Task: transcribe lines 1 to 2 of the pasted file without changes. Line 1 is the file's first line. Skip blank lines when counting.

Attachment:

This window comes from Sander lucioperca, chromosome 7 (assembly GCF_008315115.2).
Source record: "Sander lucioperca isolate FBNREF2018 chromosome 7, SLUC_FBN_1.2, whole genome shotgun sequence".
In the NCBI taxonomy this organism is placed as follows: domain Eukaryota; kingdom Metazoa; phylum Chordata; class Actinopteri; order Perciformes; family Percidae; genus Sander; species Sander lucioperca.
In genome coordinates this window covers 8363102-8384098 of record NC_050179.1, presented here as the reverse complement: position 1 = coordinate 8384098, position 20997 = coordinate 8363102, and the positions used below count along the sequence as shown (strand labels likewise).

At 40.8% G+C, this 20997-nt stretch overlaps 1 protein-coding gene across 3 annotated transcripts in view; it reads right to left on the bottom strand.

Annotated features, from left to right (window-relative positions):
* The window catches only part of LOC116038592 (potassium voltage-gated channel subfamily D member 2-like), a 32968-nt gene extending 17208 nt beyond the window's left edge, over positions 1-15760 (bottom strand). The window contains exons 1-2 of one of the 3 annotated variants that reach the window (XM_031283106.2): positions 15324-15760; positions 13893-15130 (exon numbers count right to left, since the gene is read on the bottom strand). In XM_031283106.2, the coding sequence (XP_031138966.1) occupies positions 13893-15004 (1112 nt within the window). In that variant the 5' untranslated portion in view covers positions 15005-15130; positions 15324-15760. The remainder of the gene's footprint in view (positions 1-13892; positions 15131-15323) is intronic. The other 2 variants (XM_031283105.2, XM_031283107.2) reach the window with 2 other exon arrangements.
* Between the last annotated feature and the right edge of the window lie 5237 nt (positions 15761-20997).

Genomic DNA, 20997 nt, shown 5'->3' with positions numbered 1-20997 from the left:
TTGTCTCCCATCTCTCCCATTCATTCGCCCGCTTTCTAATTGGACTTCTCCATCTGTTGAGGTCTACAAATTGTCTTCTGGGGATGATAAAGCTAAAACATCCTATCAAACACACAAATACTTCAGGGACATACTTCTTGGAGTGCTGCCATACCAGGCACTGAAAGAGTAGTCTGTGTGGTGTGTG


This window comes from Sander lucioperca, chromosome 7 (assembly GCF_008315115.2).
Source record: "Sander lucioperca isolate FBNREF2018 chromosome 7, SLUC_FBN_1.2, whole genome shotgun sequence".